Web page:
After receiving complaints about power morcellators from patients stricken with advanced uterine cancer, the FDA considered recalling the devices and began surveying published research on them to make an informed decision.
Research dating back at least 20 years contained many observations about morcellated patients that supported claims of cancer-spreading risks in power morcellators.
The FDA found the research implications so unsettling that it issued a warning against power morcellator use in April 2014, while its recall investigation was still underway, as well as an updated warning in November 2014.
The first “safety communication” the FDA sent the public regarding power morcellators stated that the use of the devices for the surgical treatment of uterine fibroids was “discouraged.”
After reviewing more research and holding a comprehensive panel discussion, the FDA now maintains that power morcellators should not be used in “the majority of women.”
Furthermore, the FDA issued a new type of urgent warning, an “Immediately-In-Effect Guidance” telling morcellator manufacturers to include specific warnings on their product labels. One of these was the prominent “black box” warning, which is the FDA’s more severe warning.
Based on the research surveyed, the FDA estimated that 1 in 352 women undergoing uterine fibroid treatment harbors undetected uterine cancer and that 1 in 498 women specifically has uterine leiomyosarcoma.
These incidence rates are much higher than the “1 in 10,000 women” rate that many patients had reported being given prior to their surgeries as an indication of supposedly negligible risk.
The FDA has decided so far to stop short of a complete ban/recall of power morcellators, believing that the devices could prove relatively safe for a small subset of women.
However, as described in the next section, other influential organizations in the healthcare industry did find it necessary to ban/recall morcellators.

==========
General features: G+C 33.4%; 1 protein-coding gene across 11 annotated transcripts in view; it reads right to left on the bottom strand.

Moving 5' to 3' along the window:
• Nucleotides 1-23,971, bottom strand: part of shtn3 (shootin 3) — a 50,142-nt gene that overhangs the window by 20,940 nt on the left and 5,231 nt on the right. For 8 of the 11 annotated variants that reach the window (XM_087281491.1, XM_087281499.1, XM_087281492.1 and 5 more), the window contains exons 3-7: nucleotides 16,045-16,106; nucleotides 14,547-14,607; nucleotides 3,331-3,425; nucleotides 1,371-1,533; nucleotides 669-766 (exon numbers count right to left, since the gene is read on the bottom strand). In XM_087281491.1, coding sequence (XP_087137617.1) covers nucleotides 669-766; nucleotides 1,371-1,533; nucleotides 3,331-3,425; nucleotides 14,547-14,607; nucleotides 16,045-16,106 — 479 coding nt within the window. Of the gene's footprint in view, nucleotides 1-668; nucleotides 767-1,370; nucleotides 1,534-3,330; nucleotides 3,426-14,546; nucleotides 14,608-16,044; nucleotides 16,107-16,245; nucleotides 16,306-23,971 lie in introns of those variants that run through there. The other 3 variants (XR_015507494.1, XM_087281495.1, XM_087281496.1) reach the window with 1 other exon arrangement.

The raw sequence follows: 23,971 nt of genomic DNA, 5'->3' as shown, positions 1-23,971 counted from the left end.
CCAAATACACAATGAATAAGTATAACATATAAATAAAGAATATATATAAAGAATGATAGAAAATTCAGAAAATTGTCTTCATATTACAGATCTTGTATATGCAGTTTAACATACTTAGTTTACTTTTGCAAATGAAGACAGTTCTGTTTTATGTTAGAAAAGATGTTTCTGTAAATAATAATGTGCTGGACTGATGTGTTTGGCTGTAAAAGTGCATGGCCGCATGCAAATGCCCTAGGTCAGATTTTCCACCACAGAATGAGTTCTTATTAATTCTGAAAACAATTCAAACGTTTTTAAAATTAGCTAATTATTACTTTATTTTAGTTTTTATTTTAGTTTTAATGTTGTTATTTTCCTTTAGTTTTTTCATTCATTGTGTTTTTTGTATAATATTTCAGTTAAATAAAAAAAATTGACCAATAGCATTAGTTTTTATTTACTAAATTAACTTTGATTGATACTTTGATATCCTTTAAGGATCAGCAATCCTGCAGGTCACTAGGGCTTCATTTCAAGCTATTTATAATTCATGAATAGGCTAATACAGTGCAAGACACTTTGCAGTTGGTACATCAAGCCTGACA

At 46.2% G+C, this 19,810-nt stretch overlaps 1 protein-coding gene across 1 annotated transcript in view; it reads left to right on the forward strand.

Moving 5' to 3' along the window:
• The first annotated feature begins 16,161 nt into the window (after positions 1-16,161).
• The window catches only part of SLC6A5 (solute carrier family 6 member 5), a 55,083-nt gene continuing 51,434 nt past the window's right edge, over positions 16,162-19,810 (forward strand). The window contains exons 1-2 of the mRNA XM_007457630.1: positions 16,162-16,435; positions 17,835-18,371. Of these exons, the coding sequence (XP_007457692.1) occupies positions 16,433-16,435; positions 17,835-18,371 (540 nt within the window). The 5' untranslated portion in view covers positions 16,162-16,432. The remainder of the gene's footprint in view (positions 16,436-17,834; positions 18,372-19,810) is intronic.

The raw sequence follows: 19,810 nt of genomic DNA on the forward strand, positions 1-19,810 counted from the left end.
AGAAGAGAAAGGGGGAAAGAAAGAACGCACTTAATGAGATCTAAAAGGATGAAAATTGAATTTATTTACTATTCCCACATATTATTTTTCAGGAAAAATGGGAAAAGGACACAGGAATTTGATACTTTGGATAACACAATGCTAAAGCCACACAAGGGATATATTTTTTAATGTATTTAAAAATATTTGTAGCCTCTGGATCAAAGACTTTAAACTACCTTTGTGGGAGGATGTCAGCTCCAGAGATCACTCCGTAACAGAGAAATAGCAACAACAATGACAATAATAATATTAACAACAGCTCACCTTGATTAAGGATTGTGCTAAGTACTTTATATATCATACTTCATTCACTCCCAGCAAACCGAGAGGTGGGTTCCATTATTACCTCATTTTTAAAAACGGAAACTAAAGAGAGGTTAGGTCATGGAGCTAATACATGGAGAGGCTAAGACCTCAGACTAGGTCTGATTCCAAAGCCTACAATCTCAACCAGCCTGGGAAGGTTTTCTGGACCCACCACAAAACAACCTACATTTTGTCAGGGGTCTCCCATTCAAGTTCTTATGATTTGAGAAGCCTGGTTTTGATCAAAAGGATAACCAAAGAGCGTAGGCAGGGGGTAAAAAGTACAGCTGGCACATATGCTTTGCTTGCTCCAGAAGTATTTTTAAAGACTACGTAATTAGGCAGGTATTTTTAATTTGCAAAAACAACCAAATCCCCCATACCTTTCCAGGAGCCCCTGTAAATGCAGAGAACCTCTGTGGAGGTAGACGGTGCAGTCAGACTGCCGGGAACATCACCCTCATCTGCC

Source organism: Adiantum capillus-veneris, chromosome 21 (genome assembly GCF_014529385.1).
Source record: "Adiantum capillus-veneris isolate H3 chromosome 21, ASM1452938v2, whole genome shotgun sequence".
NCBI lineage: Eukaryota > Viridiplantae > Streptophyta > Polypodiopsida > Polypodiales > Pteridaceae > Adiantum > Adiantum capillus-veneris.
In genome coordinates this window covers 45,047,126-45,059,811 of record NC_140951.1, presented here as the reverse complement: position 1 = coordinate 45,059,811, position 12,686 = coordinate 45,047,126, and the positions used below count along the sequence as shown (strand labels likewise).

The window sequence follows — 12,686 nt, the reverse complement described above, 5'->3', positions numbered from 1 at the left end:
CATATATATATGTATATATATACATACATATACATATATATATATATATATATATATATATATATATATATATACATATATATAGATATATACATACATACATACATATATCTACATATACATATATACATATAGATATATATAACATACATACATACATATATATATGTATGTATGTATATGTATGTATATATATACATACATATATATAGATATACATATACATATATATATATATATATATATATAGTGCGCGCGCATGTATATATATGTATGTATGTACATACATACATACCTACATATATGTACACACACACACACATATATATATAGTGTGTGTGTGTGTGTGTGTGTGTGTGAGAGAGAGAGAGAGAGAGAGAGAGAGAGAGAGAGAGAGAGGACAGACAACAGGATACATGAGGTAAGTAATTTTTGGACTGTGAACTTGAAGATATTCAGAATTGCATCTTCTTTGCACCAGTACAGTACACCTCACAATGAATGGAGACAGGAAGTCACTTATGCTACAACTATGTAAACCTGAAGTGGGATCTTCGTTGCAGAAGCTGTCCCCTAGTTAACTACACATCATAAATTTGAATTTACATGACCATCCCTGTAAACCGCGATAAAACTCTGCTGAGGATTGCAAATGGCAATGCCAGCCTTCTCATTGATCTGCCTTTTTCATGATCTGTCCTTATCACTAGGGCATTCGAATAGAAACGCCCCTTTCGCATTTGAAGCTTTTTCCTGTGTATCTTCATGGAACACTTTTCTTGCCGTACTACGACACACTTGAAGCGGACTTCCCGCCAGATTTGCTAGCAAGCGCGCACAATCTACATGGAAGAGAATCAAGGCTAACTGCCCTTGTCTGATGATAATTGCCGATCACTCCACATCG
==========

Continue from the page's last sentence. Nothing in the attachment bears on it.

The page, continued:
These multiple warnings sent out by the FDA elicited a considerable response from major establishments in the healthcare industry, from the public at large, and even from U.S. legislators. Decisive action was taken to safeguard patients from the power morcellator:
Though some device manufacturers took swift action against power morcellators after the FDA warnings surfaced, affected patients are filing claims saying that such action should have taken place much sooner.
These patients hold device manufacturers liable for the pain, suffering, and loss resulting from advanced cancer caused by their power morcellator products.
Citing research studies that have been publicly available long before the FDA issued alerts, the plaintiffs say that manufacturers “should have known” about the risks even before the release of the first power morcellator, and yet failed to take steps to safeguard consumers.
Therefore, the lawsuits state, the patients were harmed due to manufacturer negligence and other misdeeds.
22 power morcellator lawsuits have been filed so far, and about 300 more claims are currently under investigation. The first morcellator suit filed has already been resolved in a settlement.
If you think you may have a power morcellator case, it is wise to obtain a case evaluation as soon as possible, or you may lose the right to file.
Each state enforces a statute of limitations–a period of time within which a suit regarding a particular event can be filed. Contact Banville Law today to determine your case eligibility at no cost.
Continue Reading: Morcellator Cancer Risk: How Patient Safety Is Threatened